The chief executive of Dublin airport operator daa has warned the company has lost nearly €150m so far this year as a result of the collapse in the aviation sector due to Covid-19.
Dalton Philips also said there is a very strong case for the introduction of pre-departure Covid testing and serial spot checking on passengers arriving here.
Speaking to an Irish Tourism Industry Confederation webcast, he said the impact of the pandemic on operations had been "devastating".
In August of last year Dublin airport had 3.5 million passengers pass through it, but this year it had just 500,000 during the same month, he said.
Every day last year around 100,000 passengers on average used the airport, but this year the average has been around 16,500.
He added that the load factors of the 31 airlines operating at Dublin are at 39%, but this time last year it would have been around 90%.
"We're losing over €1m every single day, we're fast approaching losses this year of €150 million year to date. It's devastating," Mr Philips said.
He said Ireland has a geographic strategic advantage as a bridge between Europe and the US, but at the moment the country is totally cut off.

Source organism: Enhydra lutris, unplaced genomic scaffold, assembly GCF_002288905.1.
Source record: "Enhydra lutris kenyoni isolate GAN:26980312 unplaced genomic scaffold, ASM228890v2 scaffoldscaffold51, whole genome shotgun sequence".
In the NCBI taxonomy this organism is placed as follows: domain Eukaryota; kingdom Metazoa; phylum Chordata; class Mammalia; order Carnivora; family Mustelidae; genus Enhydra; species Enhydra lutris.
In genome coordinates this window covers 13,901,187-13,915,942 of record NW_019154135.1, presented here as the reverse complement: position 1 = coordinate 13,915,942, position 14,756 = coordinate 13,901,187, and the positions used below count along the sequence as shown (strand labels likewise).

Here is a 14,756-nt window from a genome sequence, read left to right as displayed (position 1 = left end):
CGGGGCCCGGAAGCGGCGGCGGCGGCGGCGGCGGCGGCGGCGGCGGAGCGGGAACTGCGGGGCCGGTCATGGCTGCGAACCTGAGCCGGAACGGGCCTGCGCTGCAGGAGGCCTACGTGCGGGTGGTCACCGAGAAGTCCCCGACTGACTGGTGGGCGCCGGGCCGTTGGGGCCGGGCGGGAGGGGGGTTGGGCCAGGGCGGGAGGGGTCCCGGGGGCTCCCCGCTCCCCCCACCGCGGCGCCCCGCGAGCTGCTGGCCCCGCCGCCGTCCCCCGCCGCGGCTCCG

"The Green List, welcome as it was, represented 10% of our total traffic, so we have to get the country going again and we have to balance the different interests between health and the economy. But at the moment we're strangling the country," he claimed.
He said a risk assessment would be required but that there is merit in looking at pre-departure Covid-19 testing for arrivals at our airports, similar to that being introduced in Germany and Austria.
"I think we can quickly adopt this whereby if you are travelling to Ireland you would do a pre-departure Covid-19 test 72 hours in advance," he said.
"Similar to travelling today with an ESTA or yellow fever passport you would have to present that at boarding and obviously when you arrive into Dublin or Cork, or Shannon for that matter, you would present it at immigration and you would be allowed through and you could have a systematic testing regime in place where you could be testing X hundred people each day as they come through," he explained.
"That would open up, particularly these red list countries, and we could do that in a risk assessed way, for example we could start with the US," he added.
He added that the reality is that to test everybody on arrival is just not practical, and no country has done this.
Mr Philips said he would like to see some of the Government's aviation taskforce recommendations put in place, particularly on the financial aspects.
He also said that he does think that in the long-term traffic will come back and the overall ambition remains the same for Dublin airport and its expansion.
"But we are having to think about how we allocate our capital," he said.
He said work is continuing on the second runway and it will be completed in the first quarter of next year, but other projects are being re-evaluated.